Bacevich: A New Cold War?
Andrew Bacevich in an op-ed in the Washington Post proposes an alternative to conventional war or global counter-insurgency, an approach evocative of the Cold War policy of containment:
Containment implies turning to the old Cold War playbook. When confronting the Soviet threat, the United States and its allies erected robust defenses, such as NATO, and cooperated in denying the communist bloc anything that could make Soviet computers faster, Soviet submarines quieter or Soviet missiles more accurate.
Containing the threat posed by jihad should follow a similar strategy. Robust defenses are key — not mechanized units patrolling the Iron Curtain, but well-funded government agencies securing borders, controlling access to airports and seaports, and ensuring the integrity of electronic networks that have become essential to our way of life.
As during the Cold War, a strategy of containment should include comprehensive export controls and the monitoring of international financial transactions. Without money and access to weapons, the jihadist threat shrinks to insignificance: All that remains is hatred. Ideally, this approach should include strenuous efforts to reduce the West’s dependence on Middle Eastern oil, which serves to funnel many billions of dollars into the hands of people who may not wish us well.
In principle, Dr. Bacevich is quite right. If we deny them cell phones, computers, access to the Internet, the ability to travel back and forth freely to and from Western countries, purchase munitions, or move money through the international banking system we have little to fear from organized radical Islamist terrorism. Controlling the airwaves and the flow of information and capital can be as effective as controlling the sea was a century ago. Incidental terrorism we will always have with us whether practiced by domestic maniacs or the imported sort. But we can mitigate the risk of organized terrorism by limiting its ability to organize.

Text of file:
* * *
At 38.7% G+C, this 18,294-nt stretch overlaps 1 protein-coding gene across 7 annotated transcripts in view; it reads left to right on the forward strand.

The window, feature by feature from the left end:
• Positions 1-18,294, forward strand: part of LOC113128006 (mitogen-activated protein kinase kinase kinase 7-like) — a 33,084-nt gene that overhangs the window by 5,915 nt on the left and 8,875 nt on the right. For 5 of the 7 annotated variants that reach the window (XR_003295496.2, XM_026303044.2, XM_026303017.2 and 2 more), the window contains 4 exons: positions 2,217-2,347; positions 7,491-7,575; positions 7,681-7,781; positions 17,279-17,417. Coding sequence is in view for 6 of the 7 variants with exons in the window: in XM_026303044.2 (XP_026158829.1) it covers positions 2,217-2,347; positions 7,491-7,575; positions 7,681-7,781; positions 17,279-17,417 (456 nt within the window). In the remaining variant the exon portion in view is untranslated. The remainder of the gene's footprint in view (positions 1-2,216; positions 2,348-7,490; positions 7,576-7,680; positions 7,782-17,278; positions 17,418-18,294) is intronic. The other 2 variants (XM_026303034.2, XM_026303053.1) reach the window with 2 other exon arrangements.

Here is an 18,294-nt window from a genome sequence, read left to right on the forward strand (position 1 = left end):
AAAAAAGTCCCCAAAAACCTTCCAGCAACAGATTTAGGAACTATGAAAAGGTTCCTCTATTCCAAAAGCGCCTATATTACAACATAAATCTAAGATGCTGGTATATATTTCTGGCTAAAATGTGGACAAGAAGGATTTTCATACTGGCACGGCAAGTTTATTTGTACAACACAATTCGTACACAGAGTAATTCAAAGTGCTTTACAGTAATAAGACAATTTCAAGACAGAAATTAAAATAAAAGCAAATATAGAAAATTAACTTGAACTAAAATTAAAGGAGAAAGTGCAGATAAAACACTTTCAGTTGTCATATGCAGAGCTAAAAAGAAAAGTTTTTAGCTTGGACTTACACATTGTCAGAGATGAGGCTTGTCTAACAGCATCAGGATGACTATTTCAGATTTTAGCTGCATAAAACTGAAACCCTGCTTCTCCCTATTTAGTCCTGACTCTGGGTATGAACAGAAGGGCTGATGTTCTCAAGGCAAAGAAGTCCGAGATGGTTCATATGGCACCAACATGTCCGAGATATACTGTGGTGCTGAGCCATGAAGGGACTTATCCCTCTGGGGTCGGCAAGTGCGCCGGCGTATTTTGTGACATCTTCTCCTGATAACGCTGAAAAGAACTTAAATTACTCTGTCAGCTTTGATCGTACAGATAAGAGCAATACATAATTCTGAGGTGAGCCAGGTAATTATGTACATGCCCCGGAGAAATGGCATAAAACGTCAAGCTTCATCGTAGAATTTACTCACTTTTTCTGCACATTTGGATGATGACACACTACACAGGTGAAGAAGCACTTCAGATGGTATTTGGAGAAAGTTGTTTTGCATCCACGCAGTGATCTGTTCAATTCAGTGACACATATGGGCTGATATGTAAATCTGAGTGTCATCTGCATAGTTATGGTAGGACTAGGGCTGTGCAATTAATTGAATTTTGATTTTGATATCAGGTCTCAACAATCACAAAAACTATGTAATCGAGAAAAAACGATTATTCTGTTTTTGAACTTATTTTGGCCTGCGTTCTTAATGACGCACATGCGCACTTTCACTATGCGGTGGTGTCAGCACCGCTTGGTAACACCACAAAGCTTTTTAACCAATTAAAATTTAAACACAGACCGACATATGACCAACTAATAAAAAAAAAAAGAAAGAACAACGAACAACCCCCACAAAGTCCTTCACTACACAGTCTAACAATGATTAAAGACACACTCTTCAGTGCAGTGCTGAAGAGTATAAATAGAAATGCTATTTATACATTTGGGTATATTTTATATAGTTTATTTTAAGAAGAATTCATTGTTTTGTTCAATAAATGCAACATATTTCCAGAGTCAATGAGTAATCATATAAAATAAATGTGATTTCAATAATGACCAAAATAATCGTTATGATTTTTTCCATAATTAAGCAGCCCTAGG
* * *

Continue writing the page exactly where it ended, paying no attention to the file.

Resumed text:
However, Dr. Bacevich’s proposal founders on a single two part question: whom are we to contain and how? Al Qaeda and takfiris, generally, do not carry passports or membership cards identifying themselves as such. They have Pakistani, Saudi, Yemeni, or Jordanian passports. Or French, German, British, or American ones. Theoretically, we could ban all travel and trade other than oil, food, and pharmaceuticals between North African, Middle Eastern, and South Asian countries and the rest of the world. I’m skeptical about pharmaceuticals because of their relative fungibility.
Would the Chinese go along? Would the Germans? I think the very limited effectiveness of our ability to limit trade with Iran so far is instructive in this context. Would we have greater success in containing a billion of the world’s people or more?
I think that containment could be an effective approach in dealing with Pakistan and I advocate it. Do we have the stomach to enforce the same policy on our trading partners without which the policy would be meaningless? I doubt it.